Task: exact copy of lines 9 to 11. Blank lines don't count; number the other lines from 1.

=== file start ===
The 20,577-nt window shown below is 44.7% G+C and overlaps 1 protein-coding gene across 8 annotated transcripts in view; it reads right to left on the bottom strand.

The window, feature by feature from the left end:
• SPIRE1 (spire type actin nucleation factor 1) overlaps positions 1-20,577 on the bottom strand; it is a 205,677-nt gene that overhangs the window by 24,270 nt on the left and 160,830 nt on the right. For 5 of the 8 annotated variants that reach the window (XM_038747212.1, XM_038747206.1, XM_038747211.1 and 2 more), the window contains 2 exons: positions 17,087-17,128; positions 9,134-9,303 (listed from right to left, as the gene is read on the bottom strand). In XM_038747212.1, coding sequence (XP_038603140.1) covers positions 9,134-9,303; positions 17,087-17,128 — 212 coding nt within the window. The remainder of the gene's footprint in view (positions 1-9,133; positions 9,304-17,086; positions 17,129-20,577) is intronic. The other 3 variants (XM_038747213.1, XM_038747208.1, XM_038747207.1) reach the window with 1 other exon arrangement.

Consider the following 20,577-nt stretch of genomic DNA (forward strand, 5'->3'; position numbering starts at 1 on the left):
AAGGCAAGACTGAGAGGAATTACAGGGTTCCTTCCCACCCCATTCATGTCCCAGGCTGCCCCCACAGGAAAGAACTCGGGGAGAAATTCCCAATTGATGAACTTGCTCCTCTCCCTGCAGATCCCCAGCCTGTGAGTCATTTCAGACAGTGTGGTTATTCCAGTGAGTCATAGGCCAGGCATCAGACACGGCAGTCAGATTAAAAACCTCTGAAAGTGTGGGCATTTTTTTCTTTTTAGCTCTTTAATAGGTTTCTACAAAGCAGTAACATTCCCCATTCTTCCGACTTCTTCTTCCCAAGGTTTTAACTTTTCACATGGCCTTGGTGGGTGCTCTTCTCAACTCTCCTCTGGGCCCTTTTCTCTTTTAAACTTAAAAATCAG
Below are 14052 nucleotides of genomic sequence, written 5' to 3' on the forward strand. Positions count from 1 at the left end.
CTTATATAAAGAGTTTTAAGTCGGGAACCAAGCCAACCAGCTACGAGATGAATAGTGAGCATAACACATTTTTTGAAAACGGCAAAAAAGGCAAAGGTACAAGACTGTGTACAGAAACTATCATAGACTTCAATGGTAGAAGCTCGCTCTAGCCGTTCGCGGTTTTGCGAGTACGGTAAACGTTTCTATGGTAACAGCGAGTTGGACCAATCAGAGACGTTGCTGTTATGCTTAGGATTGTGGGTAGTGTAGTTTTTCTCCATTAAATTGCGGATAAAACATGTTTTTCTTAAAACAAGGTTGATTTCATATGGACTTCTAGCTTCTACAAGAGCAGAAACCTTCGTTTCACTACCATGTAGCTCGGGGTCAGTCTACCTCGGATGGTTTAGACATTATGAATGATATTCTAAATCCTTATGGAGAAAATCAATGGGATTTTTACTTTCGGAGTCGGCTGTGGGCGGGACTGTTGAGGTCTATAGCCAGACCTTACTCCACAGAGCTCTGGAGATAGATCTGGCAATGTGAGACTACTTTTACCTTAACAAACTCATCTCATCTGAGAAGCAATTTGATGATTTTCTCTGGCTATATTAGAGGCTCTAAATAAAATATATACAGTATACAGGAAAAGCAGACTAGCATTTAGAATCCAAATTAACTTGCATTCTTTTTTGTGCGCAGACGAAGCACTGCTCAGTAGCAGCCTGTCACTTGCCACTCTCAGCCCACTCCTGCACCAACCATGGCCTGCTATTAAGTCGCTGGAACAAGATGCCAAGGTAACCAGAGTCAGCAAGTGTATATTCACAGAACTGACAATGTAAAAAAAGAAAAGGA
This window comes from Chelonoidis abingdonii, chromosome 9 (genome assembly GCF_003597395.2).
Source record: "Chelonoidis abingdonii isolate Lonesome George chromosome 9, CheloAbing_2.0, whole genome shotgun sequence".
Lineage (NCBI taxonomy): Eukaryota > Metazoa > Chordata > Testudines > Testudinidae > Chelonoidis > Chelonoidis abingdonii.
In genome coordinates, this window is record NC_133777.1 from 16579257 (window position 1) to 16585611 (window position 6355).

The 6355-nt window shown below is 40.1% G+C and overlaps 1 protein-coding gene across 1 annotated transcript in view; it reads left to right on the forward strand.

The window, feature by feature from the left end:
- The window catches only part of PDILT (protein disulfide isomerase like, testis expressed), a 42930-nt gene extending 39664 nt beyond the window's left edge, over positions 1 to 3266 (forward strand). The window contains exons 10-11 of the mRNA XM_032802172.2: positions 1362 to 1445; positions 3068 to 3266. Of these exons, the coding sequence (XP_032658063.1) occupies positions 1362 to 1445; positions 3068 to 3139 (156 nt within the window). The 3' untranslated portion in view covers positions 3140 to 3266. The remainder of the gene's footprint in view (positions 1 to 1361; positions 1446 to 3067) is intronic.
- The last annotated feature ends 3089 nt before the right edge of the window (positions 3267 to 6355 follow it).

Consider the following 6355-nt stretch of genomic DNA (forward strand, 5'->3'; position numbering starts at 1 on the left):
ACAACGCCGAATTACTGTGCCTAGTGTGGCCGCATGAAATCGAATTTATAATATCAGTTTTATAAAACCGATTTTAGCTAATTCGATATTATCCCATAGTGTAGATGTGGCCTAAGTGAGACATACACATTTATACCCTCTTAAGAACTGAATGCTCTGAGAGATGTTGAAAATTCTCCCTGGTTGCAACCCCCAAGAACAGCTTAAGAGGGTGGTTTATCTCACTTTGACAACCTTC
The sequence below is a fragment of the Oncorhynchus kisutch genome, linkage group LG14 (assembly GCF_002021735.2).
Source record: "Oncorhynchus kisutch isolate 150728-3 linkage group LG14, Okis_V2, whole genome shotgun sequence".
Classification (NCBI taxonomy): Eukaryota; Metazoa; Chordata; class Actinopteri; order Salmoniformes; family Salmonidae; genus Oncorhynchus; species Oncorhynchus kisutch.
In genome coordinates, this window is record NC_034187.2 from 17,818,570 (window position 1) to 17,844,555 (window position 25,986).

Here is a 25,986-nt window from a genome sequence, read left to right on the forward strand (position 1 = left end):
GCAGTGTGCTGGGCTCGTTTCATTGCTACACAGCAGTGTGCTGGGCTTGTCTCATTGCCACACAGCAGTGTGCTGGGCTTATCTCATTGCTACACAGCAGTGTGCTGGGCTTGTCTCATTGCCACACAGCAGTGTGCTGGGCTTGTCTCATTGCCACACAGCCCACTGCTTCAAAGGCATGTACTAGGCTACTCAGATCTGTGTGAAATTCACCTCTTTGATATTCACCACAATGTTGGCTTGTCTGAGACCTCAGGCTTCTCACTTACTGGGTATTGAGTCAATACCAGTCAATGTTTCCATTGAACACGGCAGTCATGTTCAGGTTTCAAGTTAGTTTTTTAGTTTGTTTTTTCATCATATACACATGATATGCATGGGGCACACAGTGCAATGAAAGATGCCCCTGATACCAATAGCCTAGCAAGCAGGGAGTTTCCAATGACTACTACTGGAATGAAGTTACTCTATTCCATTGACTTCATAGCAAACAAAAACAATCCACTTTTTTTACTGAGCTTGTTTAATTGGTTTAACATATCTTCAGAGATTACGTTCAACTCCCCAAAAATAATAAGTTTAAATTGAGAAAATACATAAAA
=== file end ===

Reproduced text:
Source record: "Chelonoidis abingdonii isolate Lonesome George chromosome 9, CheloAbing_2.0, whole genome shotgun sequence".
Lineage (NCBI taxonomy): Eukaryota > Metazoa > Chordata > Testudines > Testudinidae > Chelonoidis > Chelonoidis abingdonii.
In genome coordinates, this window is record NC_133777.1 from 16579257 (window position 1) to 16585611 (window position 6355).